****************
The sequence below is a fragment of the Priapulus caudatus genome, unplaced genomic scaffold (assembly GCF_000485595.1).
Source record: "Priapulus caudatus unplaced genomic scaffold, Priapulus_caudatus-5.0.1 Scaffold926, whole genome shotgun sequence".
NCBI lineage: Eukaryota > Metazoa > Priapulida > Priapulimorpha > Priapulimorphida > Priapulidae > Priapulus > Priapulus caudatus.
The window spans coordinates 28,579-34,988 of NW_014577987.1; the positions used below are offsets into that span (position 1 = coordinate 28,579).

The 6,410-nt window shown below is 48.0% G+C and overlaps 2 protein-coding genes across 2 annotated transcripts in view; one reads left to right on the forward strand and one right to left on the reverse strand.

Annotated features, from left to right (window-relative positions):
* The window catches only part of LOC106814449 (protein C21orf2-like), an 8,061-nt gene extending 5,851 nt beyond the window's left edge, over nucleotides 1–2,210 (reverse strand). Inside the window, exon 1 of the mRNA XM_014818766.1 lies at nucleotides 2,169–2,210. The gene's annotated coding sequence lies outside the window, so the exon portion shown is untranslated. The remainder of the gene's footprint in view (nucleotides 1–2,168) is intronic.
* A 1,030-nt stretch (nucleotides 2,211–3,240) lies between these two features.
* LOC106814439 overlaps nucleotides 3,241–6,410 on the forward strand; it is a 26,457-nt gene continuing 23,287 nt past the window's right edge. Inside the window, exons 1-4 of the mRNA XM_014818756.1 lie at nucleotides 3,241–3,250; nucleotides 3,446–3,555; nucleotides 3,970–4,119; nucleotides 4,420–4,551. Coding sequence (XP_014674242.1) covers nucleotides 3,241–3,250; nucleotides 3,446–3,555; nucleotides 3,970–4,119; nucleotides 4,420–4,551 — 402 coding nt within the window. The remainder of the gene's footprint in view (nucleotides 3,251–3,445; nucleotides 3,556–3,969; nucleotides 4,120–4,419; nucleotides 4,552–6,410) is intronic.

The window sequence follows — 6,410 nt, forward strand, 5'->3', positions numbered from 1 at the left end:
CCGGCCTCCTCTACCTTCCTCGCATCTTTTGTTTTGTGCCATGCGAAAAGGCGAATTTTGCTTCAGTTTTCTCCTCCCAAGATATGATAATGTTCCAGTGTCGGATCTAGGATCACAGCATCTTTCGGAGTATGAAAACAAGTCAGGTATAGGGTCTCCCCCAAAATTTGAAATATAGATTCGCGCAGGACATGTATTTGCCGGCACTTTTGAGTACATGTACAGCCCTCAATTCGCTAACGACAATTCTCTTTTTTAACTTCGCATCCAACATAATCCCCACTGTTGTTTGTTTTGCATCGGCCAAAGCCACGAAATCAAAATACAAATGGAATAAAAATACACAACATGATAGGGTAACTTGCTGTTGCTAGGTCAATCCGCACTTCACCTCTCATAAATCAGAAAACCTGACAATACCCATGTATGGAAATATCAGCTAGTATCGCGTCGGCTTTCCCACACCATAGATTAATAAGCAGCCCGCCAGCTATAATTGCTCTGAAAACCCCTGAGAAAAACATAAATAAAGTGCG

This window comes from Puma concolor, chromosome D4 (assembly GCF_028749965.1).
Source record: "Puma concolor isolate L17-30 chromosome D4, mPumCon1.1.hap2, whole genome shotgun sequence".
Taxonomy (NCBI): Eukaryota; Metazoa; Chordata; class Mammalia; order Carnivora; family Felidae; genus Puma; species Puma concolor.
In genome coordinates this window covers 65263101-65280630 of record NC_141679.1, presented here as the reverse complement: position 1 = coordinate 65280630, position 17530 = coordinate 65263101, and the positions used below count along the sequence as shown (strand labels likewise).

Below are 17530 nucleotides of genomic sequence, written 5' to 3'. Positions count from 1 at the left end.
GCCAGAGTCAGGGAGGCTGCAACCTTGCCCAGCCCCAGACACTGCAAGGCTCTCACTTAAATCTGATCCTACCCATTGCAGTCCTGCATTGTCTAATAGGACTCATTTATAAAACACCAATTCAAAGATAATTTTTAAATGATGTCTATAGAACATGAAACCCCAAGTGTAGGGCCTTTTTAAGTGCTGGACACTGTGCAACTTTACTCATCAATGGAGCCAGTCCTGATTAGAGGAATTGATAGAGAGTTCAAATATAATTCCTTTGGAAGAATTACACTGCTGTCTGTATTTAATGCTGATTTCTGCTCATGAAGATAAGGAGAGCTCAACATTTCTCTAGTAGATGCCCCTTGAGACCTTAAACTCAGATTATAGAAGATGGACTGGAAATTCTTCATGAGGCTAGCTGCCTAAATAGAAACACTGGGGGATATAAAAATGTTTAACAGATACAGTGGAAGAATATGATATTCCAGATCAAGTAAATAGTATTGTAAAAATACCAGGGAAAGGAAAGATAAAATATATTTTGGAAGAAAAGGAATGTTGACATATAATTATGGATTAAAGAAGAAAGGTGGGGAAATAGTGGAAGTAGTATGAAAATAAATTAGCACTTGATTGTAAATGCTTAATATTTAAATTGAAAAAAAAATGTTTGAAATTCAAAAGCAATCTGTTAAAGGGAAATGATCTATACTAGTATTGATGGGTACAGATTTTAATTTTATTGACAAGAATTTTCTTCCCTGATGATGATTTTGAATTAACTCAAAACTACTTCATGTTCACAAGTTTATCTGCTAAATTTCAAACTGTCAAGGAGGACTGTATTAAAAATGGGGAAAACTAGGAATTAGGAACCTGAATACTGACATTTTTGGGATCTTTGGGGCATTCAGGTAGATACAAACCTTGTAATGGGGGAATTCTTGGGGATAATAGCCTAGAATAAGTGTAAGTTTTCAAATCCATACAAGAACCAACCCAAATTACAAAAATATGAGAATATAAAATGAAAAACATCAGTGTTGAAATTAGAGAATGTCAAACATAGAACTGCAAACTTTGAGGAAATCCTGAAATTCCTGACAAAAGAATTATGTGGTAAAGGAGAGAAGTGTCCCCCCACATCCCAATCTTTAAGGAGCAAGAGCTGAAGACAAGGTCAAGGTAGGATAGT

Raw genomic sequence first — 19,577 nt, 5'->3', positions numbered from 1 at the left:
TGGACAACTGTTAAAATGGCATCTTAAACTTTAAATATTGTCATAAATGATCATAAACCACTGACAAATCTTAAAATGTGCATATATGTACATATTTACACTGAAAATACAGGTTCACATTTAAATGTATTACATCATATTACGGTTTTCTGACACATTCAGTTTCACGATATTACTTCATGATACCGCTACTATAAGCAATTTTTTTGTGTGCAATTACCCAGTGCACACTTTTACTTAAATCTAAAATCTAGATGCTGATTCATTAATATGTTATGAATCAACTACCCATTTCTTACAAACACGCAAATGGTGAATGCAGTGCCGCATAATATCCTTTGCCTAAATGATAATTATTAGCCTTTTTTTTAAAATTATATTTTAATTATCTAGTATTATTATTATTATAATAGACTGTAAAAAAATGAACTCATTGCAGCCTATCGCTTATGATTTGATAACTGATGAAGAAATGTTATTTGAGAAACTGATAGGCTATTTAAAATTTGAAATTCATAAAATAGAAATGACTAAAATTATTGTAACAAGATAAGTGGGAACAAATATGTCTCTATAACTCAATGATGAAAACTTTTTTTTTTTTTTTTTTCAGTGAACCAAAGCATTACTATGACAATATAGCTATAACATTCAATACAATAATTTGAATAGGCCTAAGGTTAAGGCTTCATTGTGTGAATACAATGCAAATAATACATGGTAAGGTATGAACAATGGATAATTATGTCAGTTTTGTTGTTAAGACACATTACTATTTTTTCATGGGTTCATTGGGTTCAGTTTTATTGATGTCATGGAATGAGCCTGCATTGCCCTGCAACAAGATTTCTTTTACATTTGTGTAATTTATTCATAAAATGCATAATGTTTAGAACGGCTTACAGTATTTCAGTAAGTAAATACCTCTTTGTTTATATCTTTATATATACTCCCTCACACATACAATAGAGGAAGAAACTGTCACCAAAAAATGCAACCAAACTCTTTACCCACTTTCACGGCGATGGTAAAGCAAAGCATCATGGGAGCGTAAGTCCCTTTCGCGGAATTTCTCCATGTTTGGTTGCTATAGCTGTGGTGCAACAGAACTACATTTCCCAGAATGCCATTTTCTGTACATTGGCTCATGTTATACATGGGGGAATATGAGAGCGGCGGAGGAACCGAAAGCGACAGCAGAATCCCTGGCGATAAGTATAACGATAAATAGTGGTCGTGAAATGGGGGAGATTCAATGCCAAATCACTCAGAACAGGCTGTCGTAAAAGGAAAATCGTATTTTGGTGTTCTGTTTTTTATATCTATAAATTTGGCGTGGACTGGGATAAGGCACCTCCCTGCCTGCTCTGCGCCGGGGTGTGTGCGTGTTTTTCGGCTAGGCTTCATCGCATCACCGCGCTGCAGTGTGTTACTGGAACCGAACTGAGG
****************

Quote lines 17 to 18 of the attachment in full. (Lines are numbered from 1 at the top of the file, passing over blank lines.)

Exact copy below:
GCCAGAGTCAGGGAGGCTGCAACCTTGCCCAGCCCCAGACACTGCAAGGCTCTCACTTAAATCTGATCCTACCCATTGCAGTCCTGCATTGTCTAATAGGACTCATTTATAAAACACCAATTCAAAGATAATTTTTAAATGATGTCTATAGAACATGAAACCCCAAGTGTAGGGCCTTTTTAAGTGCTGGACACTGTGCAACTTTACTCATCAATGGAGCCAGTCCTGATTAGAGGAATTGATAGAGAGTTCAAATATAATTCCTTTGGAAGAATTACACTGCTGTCTGTATTTAATGCTGATTTCTGCTCATGAAGATAAGGAGAGCTCAACATTTCTCTAGTAGATGCCCCTTGAGACCTTAAACTCAGATTATAGAAGATGGACTGGAAATTCTTCATGAGGCTAGCTGCCTAAATAGAAACACTGGGGGATATAAAAATGTTTAACAGATACAGTGGAAGAATATGATATTCCAGATCAAGTAAATAGTATTGTAAAAATACCAGGGAAAGGAAAGATAAAATATATTTTGGAAGAAAAGGAATGTTGACATATAATTATGGATTAAAGAAGAAAGGTGGGGAAATAGTGGAAGTAGTATGAAAATAAATTAGCACTTGATTGTAAATGCTTAATATTTAAATTGAAAAAAAAATGTTTGAAATTCAAAAGCAATCTGTTAAAGGGAAATGATCTATACTAGTATTGATGGGTACAGATTTTAATTTTATTGACAAGAATTTTCTTCCCTGATGATGATTTTGAATTAACTCAAAACTACTTCATGTTCACAAGTTTATCTGCTAAATTTCAAACTGTCAAGGAGGACTGTATTAAAAATGGGGAAAACTAGGAATTAGGAACCTGAATACTGACATTTTTGGGATCTTTGGGGCATTCAGGTAGATACAAACCTTGTAATGGGGGAATTCTTGGGGATAATAGCCTAGAATAAGTGTAAGTTTTCAAATCCATACAAGAACCAACCCAAATTACAAAAATATGAGAATATAAAATGAAAAACATCAGTGTTGAAATTAGAGAATGTCAAACATAGAACTGCAAACTTTGAGGAAATCCTGAAATTCCTGACAAAAGAATTATGTGGTAAAGGAGAGAAGTGTCCCCCCACATCCCAATCTTTAAGGAGCAAGAGCTGAAGACAAGGTCAAGGTAGGATAGT

Raw genomic sequence first — 19,577 nt, 5'->3', positions numbered from 1 at the left: